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It’s true in sport and it’s true in life.
You won’t make a sale if you don’t make a pitch.
You won’t get published if you don’t start typing.
You won’t buy a house if you don’t make a bid.
He told them that athletes make decisions, not sacrifices to be successful.
In Emma’s words, “If you think that having a healthy diet is a sacrifice then you’re wrong, yes moving away from family and spending time on your own is hard, but it’s a decision and you can choose not to do it.”
It struck me that I use the word sacrifice too much.
Coach Smith was a universally respected figure who nurtured the college careers of over 50 future NBA players, including superstars Michael Jordan and James Worthy.
He was a great teacher and leader who led his teams to 2 NCAA Championships and when he retired, had won more games than any other basketball coach in Division 1 college history.
But one of his most influential teachings was the introduction of pointing to the passer, whereby any player who scored a basket would acknowledge the team-mate who gave them the ball. It’s a habit that is now seen after almost every score on almost every court across the world and is even utilised in other sports as well.
One of the books that I’m reading at the moment is inspirational athlete Kurt Fearnley’s autobiography. He tells a range of stories including the philosophy of legendary rugby league coach Phil Gould.
According to Fearnley, Gould believed that all athletes had a voice in the back of their minds that told them it was acceptable to take short cuts. To not run when they were fatigued; to stay down and feign injury so that they could have a little rest; to not dive or get their body in line for a tackle because they might cop a knock.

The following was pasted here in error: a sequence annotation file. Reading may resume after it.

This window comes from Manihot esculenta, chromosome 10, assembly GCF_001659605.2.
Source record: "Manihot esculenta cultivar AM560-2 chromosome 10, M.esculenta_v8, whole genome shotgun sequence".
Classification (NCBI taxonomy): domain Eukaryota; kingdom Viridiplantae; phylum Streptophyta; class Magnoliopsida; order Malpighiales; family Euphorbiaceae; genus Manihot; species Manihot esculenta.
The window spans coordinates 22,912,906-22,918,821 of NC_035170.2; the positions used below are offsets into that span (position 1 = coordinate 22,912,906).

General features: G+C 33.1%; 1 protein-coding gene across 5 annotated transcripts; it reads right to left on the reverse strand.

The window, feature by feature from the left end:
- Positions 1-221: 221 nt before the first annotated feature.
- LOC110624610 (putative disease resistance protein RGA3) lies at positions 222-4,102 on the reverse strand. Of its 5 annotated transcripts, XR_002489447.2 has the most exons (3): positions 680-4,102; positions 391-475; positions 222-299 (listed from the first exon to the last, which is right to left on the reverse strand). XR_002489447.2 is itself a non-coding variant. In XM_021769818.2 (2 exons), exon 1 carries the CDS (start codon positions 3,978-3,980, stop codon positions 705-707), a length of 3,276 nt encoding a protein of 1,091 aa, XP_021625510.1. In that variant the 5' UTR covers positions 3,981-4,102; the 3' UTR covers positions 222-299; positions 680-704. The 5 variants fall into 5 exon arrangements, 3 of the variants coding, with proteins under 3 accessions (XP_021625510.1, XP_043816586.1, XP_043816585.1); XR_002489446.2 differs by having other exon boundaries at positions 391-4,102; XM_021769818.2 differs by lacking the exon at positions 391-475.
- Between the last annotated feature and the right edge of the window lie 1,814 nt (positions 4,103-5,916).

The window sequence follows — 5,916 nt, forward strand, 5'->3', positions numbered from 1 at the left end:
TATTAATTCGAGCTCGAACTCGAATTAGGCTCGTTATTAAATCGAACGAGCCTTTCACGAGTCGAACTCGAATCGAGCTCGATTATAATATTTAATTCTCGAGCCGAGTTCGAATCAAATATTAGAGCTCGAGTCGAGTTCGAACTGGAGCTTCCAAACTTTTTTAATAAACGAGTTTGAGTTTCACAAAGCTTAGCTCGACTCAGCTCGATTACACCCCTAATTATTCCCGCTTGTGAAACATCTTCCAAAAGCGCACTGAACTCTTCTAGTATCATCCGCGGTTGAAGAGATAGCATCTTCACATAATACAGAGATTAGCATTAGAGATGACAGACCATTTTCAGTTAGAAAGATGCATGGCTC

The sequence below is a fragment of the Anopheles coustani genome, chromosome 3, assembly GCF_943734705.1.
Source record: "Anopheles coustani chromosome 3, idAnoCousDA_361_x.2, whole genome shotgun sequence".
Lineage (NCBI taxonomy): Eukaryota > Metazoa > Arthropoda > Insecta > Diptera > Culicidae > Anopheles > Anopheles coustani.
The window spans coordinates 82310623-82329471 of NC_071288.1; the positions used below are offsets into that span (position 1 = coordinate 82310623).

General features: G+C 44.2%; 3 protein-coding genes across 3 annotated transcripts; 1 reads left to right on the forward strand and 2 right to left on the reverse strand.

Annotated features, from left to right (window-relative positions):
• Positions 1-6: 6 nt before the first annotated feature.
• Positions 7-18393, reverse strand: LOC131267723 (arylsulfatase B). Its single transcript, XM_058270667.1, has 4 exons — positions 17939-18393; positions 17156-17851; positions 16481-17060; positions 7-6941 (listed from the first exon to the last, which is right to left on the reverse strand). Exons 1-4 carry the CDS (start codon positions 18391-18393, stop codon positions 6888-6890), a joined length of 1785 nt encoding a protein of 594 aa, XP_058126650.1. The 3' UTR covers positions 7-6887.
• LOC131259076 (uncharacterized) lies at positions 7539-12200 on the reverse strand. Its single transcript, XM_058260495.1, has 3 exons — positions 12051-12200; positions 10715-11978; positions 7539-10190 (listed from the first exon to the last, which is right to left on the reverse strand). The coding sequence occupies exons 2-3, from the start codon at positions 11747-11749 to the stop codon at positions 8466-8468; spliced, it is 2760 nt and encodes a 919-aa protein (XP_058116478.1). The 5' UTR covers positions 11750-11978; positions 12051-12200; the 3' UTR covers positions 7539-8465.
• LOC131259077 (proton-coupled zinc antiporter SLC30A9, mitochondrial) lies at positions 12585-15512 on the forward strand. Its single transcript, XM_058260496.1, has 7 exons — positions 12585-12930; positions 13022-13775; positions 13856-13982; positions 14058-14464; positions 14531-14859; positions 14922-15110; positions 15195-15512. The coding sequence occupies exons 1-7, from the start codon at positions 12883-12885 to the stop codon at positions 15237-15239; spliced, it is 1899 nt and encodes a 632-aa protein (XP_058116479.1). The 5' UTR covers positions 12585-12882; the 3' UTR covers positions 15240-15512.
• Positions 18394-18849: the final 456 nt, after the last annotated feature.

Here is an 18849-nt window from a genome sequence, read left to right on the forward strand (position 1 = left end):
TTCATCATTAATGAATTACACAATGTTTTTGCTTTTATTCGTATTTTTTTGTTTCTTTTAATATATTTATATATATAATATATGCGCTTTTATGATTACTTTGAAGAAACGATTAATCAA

But winners didn’t listen to that little voice. Read the rest of this entry »
It seems as though Rickey had always wanted to be a millionaire, so when he received a bonus cheque for a million dollars from the Oakland A’s, instead of cashing it, he had it framed and put on his wall to display for all to see.
It wasn’t until he received a phone call from the slightly flustered A’s finance department, who suggested that he display a photocopy, that he went to the bank and cashed the cheque.
After their first foray into the AFL finals in many years in 2013, the Richmond Football Club had big, bold plans for 2014.
The team had improved every year under coach Damien Hardwick and were ready to launch themselves at the top of the ladder in his fifth season at the helm.
But the start of the year didn’t go according to plan, with key injuries, poor performances and confidence dropping by the week, resulting in a 3-10 start to the season. This placed the Tigers equal bottom of the ladder with nine games to go.
They were written off by everyone else, as finals seemed a mathematical impossibility. No team had ever recovered from such a shambolic start and the underachieving Tigers didn’t seem like the kind of club that could beat the odds.